Disney had distributed handheld signs to the crowd (to help provide a photo opportunity for the media) with such messages as "Hunny In Every Pot," "A Good 5-Cent Candy Cigar," and "Yoyo a-go-go." The evening closed out with the audience singing along to the songs It's a Small World and When You Wish Upon a Star.
Strangely, for some reason, a local ice company provided 20 tons of ground-up ice for snowman building and snowball fights.
Pooh moved his campaigning to the Tomorrowland Stage at Disneyland to become part of the Kids of the Kingdom show On Stage U.S.A. that was performed twice a day. His segment was appropriately called "Winnie the Pooh for President" and sometimes included rotating celebrities, like puppeteer Shari Lewis and singer Peggy Lee.
The show was performed during July and August, ending when children went back to school and attendance at Disneyland dropped. However, Disneyland executives noticed that this little publicity stunt garnered big publicity, as well as being a huge guest satisfier. By the time of the next presidential election in 1972, Disneyland had time to enlarge Pooh's campaign.
"Pooh in '72" was the campaign slogan for a three-day special Disneyland event that ran from October 21 to October 23. Each day there was a ticker tape parade down Main Street U.S.A. The Disneyland Band, under the direction of Vesey Walker, played "Hip-Hip-Pooh-Ray" from Winnie the Pooh and the Blustery Day.
Marilyn Magness, Walt Disney Imagineering Creative Entertainment Portfolio Leader for the Resort, recalled working on the event. "Pooh for President was a fun campaign. The first time Winnie the Pooh ran for president was a fun concept to put together. At that time, what a risk! But what fun to overdress Pooh in his Uncle Sam hat and his little vest and have Tigger be his campaign manager."
However, for this campaign, Disney decided to include the recently opened Walt Disney World, as well.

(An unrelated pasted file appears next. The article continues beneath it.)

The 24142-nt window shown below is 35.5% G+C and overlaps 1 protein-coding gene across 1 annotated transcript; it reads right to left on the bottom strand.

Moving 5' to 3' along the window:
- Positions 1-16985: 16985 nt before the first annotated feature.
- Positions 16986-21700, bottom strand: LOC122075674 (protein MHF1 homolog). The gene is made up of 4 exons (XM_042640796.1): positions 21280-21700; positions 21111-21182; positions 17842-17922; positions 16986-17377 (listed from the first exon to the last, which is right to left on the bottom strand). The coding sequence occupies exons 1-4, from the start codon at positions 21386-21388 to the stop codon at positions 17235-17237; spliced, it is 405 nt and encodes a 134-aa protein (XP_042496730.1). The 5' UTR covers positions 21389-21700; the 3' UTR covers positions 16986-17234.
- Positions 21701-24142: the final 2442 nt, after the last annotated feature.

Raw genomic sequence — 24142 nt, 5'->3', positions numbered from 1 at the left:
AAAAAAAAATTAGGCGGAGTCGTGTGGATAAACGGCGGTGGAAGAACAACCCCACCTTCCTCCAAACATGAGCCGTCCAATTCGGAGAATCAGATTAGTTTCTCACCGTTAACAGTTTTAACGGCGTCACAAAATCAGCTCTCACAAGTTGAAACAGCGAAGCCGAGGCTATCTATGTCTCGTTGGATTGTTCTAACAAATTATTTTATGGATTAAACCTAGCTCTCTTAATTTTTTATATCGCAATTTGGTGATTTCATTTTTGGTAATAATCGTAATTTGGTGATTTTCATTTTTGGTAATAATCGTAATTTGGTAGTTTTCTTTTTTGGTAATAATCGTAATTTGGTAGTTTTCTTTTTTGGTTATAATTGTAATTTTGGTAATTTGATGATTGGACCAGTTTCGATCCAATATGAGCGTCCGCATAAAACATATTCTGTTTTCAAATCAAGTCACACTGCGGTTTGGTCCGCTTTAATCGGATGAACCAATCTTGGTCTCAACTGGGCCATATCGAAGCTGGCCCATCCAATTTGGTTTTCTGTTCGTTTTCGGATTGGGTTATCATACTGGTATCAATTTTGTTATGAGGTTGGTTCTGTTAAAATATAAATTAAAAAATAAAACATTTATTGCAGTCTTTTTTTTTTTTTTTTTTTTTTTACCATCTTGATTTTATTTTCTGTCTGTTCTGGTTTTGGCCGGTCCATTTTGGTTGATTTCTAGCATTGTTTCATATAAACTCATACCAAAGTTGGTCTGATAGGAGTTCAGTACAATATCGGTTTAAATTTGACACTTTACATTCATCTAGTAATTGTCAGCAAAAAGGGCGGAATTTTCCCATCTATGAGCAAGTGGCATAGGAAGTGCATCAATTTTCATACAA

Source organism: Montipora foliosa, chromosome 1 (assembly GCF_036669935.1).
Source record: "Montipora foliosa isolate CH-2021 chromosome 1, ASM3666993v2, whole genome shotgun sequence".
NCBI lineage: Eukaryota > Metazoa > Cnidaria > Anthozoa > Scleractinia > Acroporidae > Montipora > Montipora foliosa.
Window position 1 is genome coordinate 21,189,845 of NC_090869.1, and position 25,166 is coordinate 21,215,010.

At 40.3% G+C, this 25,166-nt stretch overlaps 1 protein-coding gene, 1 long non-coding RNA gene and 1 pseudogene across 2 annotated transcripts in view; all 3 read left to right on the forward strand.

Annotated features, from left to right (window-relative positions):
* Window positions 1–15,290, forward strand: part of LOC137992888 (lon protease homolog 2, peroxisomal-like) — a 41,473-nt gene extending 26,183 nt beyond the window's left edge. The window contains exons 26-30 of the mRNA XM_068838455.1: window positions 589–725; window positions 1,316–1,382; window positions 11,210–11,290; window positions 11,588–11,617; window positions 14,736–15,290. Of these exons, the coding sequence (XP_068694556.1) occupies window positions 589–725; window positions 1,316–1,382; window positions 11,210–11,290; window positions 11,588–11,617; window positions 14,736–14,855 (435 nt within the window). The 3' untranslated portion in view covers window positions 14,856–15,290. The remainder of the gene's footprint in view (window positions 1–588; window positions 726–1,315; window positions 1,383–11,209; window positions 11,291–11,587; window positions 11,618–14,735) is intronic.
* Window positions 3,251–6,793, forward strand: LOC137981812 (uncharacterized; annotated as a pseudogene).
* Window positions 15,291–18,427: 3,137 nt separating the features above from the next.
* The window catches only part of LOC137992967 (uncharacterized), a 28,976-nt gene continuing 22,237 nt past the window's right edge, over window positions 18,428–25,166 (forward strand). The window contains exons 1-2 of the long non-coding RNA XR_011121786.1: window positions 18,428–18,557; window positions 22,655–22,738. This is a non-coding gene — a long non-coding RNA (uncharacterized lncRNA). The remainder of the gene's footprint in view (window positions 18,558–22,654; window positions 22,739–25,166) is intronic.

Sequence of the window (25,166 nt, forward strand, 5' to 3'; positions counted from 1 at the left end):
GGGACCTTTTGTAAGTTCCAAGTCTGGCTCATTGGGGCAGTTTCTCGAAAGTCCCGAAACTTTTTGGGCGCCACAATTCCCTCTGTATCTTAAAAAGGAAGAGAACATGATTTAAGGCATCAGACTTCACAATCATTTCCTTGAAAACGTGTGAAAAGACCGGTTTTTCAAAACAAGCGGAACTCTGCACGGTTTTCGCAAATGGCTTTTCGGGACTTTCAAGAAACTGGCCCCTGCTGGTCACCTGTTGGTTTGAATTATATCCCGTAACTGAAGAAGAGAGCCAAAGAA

As Orlando Magazine editor Edward Prizer remembered:
"There was a big political rally on a Saturday afternoon in the open field beyond Frontierland. It is an occasion to entertain the press (for who can more surely influence the success of a candidate).
"We disembark from the train at the new Frontierland railroad station. The rostrum is draped in red, white and blue bunting. A band plays old time tunes. For each of us, a picnic box is stuffed with fried chicken, ham sandwiches, pickles and such. The smiling Disney hosts pin us with 'Pooh for President' buttons and cap us with straw hats bearing 'Pooh for President' streamers.
"Each of us receives a handful of wooden nickels. They prove to be legal tender for the day, good for Pepsis, corn on the cob and watermelon. We cheer the speeches…shake hands with the candidate…dance to the Dixieland band…and afterwards have the run of the Magic Kingdom until midnight."
It was Winnie the Pooh in 1972 for president as part of a marketing campaign at Disneyland. The national campaign included a cross-country whistle stop tour with Pooh, and some of his friends. in Anaheim at Disneyland in 1972. (Photo Courtesy, The Disneyland Resort)
On October 1, 1972, at a convention held at Walt Disney World, Pooh was nominated to run for president on the Children's Party ticket. Drawings had been held at Sears, Roebuck and Co. and those stores across the nation selected delegates from each of the 50 states to be sent with their families to Walt Disney World.
Sears was having huge sales of exclusive Disney Winnie the Pooh merchandise so were eager to get on board for the promotion. The Sears stores sold some exclusive Winnie the Pooh for President merchandise like a plush figure that proved very popular.
As part of the festivities, the delegates nominated Pooh for President of the United States in the forecourt of Cinderella Castle. Two days after the Walt Disney World event, from his "West Coast retreat" at Disneyland, Pooh announced his platform and campaign strategy.
Although supposedly still recuperating from his Florida visit, Pooh took the microphone for some 30 seconds (in Sterling Holloway's offstage voice) to address a large group of personal friends and enthusiastic supporters who had gathered near Sleeping Beauty Castle.